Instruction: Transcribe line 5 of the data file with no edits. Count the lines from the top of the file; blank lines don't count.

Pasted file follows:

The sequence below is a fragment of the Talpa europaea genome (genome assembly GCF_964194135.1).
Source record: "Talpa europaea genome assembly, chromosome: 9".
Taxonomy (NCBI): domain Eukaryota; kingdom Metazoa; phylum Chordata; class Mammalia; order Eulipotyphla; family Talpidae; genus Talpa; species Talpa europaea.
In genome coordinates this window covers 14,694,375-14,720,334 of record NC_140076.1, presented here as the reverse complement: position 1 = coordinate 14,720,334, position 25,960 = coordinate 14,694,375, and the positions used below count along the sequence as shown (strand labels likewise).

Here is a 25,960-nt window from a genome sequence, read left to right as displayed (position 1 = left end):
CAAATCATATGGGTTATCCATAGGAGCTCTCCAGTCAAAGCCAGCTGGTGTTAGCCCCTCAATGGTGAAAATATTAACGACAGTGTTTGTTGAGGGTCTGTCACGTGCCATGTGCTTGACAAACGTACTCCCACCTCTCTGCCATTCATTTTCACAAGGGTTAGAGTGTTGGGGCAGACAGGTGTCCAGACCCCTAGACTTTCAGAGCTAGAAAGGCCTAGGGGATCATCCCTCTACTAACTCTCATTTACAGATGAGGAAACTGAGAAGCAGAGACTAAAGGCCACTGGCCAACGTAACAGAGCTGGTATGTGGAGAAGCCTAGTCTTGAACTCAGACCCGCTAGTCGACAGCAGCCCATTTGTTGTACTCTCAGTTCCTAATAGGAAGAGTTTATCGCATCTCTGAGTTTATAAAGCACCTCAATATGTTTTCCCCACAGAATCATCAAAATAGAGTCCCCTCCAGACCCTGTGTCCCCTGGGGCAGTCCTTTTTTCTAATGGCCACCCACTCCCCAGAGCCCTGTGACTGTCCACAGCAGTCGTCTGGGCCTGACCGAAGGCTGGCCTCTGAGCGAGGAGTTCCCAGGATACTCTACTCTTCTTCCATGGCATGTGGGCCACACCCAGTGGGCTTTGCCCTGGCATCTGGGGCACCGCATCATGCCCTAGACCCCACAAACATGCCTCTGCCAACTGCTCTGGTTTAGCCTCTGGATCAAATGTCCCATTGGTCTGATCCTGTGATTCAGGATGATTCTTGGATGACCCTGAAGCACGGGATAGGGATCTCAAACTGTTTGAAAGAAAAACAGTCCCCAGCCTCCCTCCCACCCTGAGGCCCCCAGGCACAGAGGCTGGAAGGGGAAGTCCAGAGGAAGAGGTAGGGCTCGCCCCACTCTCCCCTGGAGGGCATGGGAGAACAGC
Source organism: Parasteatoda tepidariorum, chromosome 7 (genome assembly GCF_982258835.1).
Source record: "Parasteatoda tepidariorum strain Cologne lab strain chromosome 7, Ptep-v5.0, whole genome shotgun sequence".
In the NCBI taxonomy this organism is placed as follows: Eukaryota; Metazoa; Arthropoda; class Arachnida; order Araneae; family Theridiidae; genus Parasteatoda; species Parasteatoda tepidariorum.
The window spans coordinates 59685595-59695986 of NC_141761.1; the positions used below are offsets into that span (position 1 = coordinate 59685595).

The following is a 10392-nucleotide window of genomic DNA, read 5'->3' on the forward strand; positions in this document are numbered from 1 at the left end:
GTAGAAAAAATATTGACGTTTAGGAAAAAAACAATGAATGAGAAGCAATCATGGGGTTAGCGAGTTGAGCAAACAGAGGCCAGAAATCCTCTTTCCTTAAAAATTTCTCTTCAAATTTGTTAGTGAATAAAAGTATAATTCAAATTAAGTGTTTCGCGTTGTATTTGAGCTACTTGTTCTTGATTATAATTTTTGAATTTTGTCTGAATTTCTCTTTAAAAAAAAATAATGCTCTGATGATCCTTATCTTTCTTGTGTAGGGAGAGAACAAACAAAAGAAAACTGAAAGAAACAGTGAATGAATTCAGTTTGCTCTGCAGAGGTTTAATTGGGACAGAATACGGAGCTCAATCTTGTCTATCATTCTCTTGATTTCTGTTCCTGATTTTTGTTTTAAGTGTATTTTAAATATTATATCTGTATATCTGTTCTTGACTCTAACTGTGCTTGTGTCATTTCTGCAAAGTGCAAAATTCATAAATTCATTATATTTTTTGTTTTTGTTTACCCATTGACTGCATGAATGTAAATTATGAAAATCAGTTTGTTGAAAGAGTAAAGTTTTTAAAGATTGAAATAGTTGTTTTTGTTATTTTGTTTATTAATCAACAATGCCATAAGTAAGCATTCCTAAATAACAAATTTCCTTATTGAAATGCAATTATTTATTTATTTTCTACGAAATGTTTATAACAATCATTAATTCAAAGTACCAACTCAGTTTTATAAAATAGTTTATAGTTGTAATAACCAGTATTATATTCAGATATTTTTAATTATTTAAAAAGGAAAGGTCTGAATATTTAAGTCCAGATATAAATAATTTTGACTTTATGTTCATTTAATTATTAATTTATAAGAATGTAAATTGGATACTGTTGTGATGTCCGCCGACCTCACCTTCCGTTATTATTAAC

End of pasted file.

Here is a 25,960-nt window from a genome sequence, read left to right as displayed (position 1 = left end):